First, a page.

When did everything change to be so individualized and about money?
I thought about this as I took my bike ride tonight. I get very nostalgic around the Fourth of July, because when I was a kid, I often spent the Fourth and a few weeks on either end of it with my now-deceased grandparents in their house outside Pittsburgh. One of my most vivid memories was the year we had a cookout of hamburgers and hot dogs and then walked down to a park - that seemed very, very far away - to watch the fireworks with other local people. Then we trudged back home, scratching our mosquito bites in the humid, but cool, night air.
Tonight on my bike, I noticed how many people were setting off fireworks in their own yards. It's not a communal activity anymore. And in my current state of Pennsylvania, we can buy them now and shoot them off in our own yards. A communal activity is now individualized. For money that someone is making.
I remember when movies were talked about for how good a story they told, rather than how much money they made at the box office. It was truly about the experience rather than the bucks. Sometimes I think back to the subjects I learned in high school and college that have stuck with me. They are not very valued now, perhaps because they aren't easily monetized. Hatshepsut fascinated me in the ninth grade. Maybe I am just not resilient or entrepreneurial enough, but I have yet to find a way to make a buck off of her and my interest in her pharaonic reign. But I'm happy with that. Too bad so much has changed even in college that nearly everything is evaluated by how one can turn it into cash.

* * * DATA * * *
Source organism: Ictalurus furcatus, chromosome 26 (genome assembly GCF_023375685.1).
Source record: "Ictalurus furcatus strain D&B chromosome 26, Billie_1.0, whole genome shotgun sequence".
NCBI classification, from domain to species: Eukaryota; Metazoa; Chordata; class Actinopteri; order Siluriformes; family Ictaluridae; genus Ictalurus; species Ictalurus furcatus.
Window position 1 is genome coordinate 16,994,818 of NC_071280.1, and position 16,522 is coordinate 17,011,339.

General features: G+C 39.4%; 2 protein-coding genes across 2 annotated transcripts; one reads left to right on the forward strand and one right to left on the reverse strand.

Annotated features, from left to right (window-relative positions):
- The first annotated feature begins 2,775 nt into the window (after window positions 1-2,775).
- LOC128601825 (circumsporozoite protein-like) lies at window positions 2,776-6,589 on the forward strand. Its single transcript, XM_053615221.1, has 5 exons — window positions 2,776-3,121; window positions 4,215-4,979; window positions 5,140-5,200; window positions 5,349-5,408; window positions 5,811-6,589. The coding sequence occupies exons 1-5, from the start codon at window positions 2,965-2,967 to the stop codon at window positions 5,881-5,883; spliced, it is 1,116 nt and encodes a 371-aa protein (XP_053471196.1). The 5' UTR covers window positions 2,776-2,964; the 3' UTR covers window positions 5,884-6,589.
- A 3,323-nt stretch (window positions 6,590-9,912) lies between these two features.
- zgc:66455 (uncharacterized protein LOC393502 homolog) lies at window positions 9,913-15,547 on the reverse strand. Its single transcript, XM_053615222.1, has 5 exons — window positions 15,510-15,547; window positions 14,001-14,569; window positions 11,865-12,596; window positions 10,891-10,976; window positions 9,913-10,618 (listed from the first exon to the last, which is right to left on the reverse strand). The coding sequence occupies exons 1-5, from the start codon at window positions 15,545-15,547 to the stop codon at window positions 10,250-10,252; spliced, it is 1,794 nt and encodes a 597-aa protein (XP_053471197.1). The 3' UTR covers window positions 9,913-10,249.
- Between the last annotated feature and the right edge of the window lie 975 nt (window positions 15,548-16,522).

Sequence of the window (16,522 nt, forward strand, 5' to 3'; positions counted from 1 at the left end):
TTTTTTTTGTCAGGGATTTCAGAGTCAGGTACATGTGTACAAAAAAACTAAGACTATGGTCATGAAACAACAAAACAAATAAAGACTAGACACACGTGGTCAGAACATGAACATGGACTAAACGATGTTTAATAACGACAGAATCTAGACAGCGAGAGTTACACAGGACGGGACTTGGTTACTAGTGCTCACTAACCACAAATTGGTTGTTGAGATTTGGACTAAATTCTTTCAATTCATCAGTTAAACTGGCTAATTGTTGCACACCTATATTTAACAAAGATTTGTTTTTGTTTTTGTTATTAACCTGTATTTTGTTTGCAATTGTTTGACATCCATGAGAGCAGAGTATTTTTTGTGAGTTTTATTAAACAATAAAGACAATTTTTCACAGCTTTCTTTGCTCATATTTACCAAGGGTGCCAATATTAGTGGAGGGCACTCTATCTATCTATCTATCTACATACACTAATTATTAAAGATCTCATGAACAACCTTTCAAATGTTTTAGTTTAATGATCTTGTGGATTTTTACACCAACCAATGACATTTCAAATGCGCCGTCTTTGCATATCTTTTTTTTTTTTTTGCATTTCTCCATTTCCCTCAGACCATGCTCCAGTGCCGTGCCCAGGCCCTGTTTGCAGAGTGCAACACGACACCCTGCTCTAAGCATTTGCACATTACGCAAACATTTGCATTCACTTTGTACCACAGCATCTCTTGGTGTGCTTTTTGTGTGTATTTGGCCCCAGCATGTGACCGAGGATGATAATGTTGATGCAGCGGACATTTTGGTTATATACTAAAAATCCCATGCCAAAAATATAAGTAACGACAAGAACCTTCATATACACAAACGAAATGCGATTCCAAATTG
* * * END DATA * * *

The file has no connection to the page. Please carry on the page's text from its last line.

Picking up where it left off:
I'm glad I grew up when we all collectively listened to the car radio. There were no individual airbuds to plug into our ears. Instead we collectively turned up the volume on Boston, Zepplin, and American Top 40. I liked it when the collective buzz was all about Star Wars, not because of the money it made, but because the story just blew our minds. I liked that we all collectively went to the movies and watched it, and did not individually queue it up on our own Netflix accounts.
Forgive me if I'm a bit melancholic and nostalgic tonight; since my grandmother and last remained grandparent died two years ago, I find myself unusually wistful on this holiday. I realize the Fourth of July is not usually a holiday in which one battles emotions. But I do.
I wish everyone a Happy Fourth, and I hope you're enjoying and celebrating with lots of people - in a community of friends and family.